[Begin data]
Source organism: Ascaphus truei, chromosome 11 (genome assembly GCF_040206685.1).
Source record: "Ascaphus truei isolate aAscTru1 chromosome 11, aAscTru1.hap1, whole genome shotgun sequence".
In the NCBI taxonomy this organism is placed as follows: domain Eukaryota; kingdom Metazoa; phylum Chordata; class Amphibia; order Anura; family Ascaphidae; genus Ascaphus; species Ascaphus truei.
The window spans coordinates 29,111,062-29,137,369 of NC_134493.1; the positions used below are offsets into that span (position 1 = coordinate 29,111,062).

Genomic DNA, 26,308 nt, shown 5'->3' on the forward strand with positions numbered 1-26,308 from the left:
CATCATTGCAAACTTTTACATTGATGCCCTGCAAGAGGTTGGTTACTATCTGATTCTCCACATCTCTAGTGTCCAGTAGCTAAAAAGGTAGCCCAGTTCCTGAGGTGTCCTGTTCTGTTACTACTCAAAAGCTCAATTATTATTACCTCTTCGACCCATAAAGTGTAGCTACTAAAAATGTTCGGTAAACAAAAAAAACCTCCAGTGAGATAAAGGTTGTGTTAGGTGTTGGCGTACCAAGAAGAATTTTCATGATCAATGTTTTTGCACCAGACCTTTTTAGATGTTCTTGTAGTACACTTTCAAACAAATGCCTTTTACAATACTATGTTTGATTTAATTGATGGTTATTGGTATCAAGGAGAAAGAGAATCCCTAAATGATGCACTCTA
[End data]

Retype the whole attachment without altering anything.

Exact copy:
Source organism: Ascaphus truei, chromosome 11 (genome assembly GCF_040206685.1).
Source record: "Ascaphus truei isolate aAscTru1 chromosome 11, aAscTru1.hap1, whole genome shotgun sequence".
In the NCBI taxonomy this organism is placed as follows: domain Eukaryota; kingdom Metazoa; phylum Chordata; class Amphibia; order Anura; family Ascaphidae; genus Ascaphus; species Ascaphus truei.
The window spans coordinates 29,111,062-29,137,369 of NC_134493.1; the positions used below are offsets into that span (position 1 = coordinate 29,111,062).

Genomic DNA, 26,308 nt, shown 5'->3' on the forward strand with positions numbered 1-26,308 from the left:
CATCATTGCAAACTTTTACATTGATGCCCTGCAAGAGGTTGGTTACTATCTGATTCTCCACATCTCTAGTGTCCAGTAGCTAAAAAGGTAGCCCAGTTCCTGAGGTGTCCTGTTCTGTTACTACTCAAAAGCTCAATTATTATTACCTCTTCGACCCATAAAGTGTAGCTACTAAAAATGTTCGGTAAACAAAAAAAACCTCCAGTGAGATAAAGGTTGTGTTAGGTGTTGGCGTACCAAGAAGAATTTTCATGATCAATGTTTTTGCACCAGACCTTTTTAGATGTTCTTGTAGTACACTTTCAAACAAATGCCTTTTACAATACTATGTTTGATTTAATTGATGGTTATTGGTATCAAGGAGAAAGAGAATCCCTAAATGATGCACTCTA